How US state institutions seek to control socially marginalised women


Faculty: Assistant Professor, Dr Amanda Sheely, Department of Social Policy
Phelan US Centre Research Assistant: Sarah Ang, Department of Social Policy

Sarah

Author

Sarah Ang

Department of Social Policy

For me, the most valuable part of the programme was the opportunity to work closely with faculty and in doing so learn how to conceptualise and develop a research project at a higher level. The programme has also offered me new opportunities to engage with research as I attended conferences and submitted a pitch for the Student Idea Showcase.

Introduction  

I have been working with Dr Amanda Sheely on a project that examines how US state institutions govern socially marginalised women. We have focused on the development of the criminal justice, welfare and child welfare institutions and how they have worked together to regulate and control the behaviour of women.  Our findings so far reveal a mixed picture of women’s supervision: while there is some overlap between the systems in terms of their target populations, there are also divergences in the implementation as they place the competing demands of work and care on poor parents, particularly mothers.  

Methods

I first started with conducting a literature review on the criminal justice, welfare, and child welfare systems in the United States. I researched and summarised studies on the historical development of and current treatment of women in each of these three systems. This was done the goal of mapping out the links between them as well as their approaches to supervision. I then researched data sources for caseload and expenditures for the systems. I found and compiled census and survey data in order to create a quantitive dataset which would allow us to analyse long-term trends at both the state and national level.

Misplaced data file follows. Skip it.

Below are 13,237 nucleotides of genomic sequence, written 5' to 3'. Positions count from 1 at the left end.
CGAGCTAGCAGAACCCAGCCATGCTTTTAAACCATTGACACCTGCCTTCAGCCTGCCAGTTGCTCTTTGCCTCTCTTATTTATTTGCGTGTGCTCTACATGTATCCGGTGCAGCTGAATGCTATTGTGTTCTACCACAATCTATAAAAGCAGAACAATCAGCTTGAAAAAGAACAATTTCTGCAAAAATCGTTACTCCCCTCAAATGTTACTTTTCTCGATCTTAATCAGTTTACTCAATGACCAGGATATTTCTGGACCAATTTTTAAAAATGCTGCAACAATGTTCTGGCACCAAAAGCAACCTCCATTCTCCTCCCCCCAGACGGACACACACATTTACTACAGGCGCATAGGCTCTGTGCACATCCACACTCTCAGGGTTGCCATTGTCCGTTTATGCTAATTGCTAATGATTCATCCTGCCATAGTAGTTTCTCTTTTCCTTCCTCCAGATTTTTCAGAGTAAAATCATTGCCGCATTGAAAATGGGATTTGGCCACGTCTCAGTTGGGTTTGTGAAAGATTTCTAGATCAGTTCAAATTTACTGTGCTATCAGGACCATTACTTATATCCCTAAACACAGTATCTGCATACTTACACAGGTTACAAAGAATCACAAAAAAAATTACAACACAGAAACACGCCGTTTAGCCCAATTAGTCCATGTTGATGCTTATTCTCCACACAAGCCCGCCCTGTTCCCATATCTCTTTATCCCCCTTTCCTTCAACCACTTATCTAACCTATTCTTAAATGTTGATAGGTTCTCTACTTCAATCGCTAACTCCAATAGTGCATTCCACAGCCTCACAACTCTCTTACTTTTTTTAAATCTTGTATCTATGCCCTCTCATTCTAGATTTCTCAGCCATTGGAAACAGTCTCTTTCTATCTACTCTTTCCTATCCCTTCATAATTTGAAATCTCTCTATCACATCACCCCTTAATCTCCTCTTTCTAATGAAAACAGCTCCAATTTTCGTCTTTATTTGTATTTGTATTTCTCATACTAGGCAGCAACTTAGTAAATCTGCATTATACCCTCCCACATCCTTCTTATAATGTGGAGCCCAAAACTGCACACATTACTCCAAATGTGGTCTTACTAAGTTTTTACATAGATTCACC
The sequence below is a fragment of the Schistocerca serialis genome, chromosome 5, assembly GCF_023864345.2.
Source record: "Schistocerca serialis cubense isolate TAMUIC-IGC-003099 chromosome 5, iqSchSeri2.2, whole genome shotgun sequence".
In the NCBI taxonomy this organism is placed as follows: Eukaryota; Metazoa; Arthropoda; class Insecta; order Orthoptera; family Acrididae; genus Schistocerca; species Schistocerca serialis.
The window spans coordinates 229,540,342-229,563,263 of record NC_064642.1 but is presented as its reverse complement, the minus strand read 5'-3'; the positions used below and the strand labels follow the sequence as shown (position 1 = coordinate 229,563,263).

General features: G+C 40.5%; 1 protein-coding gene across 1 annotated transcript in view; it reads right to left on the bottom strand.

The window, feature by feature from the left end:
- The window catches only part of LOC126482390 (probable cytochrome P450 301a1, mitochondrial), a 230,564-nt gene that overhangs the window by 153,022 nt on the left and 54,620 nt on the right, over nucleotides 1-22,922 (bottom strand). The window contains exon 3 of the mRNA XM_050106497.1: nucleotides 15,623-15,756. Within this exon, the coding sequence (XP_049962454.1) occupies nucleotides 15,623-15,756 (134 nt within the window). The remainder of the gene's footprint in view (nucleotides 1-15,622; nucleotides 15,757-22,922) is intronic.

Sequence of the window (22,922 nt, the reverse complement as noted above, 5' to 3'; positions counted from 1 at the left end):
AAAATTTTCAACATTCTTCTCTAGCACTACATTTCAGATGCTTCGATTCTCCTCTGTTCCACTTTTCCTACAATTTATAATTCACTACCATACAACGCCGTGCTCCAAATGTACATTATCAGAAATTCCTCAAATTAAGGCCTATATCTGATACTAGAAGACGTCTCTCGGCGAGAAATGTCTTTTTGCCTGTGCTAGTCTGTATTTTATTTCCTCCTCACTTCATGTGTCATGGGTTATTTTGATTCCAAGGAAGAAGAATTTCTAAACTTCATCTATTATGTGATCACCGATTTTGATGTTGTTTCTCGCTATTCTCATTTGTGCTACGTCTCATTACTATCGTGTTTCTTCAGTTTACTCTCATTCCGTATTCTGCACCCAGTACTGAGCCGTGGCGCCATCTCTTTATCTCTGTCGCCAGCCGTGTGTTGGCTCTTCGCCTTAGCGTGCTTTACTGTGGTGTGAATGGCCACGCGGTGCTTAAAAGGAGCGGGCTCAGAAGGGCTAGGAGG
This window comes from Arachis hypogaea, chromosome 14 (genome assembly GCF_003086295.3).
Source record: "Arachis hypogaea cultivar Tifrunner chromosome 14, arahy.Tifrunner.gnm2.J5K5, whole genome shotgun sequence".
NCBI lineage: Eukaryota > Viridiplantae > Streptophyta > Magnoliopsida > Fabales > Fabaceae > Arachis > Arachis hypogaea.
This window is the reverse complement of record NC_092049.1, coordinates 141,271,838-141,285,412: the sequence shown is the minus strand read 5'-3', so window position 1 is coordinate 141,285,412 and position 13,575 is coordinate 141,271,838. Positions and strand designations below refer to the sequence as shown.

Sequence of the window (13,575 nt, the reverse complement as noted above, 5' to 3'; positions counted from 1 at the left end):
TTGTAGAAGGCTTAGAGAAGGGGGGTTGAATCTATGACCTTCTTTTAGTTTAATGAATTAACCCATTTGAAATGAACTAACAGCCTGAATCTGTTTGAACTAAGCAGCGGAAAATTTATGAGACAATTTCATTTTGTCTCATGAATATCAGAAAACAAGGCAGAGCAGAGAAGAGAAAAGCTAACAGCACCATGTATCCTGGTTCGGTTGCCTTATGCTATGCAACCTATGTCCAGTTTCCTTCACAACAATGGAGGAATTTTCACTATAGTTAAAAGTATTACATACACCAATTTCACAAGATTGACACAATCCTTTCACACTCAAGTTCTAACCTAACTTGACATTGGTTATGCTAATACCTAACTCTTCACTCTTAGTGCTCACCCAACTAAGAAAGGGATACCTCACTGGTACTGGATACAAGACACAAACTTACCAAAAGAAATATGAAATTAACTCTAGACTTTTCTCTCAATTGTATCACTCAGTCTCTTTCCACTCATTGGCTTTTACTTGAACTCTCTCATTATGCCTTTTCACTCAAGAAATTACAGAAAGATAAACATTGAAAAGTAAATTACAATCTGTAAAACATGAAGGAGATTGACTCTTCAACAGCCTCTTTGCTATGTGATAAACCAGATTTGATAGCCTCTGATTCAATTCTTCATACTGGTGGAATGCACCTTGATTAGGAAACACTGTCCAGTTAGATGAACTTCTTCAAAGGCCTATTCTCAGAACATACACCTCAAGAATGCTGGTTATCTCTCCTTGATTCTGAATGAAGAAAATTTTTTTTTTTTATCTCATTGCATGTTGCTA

Building on the research that I have been conducting with Dr Sheely, I also submitted an award-winning written pitch to the LSE Student Ideas Showcase titled ‘Unseating the welfare queen? COVID-19 and reform in American state institutions’. I argued that the US government’s response to the pandemic, as seen in the sweeping CARES ACT, shows the state has the potential to move beyond punitive responses to poverty and can instead work to address the needs of marginalised groups. 

In addition, I also attended the LSE Single Parents Conference, which involved both a public event titled ‘Where are all the Welfare Queens?’ as well as a two-day conference. The conference explored a range of topics such as the economic impact of single parenthood, the effectiveness of income support, and the experiences of single fathers. For this conference I created an annotated bibliography summarising the participants’ work on lone parents.  

Research and Findings  

From my literature review, I found that developments in state level systems following the 1996 Personal Responsibility and Work Opportunity Act (PRWOA) have tended to move in the same direction. More punitive regimes which have lower unemployment benefits and higher criminal justice caseloads tend to have increased intervention in child welfare. There are also gendered and racial dimensions to the links between these systems. The same ethnic minority communities which are frequently subject to child welfare intervention are also those which are heavily policed. In addition, parents — particularly single mothers —often face contradictory expectations of work and care from the welfare and child welfare systems respectively. More generally, American social policy discourse is driven by the myth of the welfare queen who is “a never-married single mother who is dependent on public assistance and refuses to work”.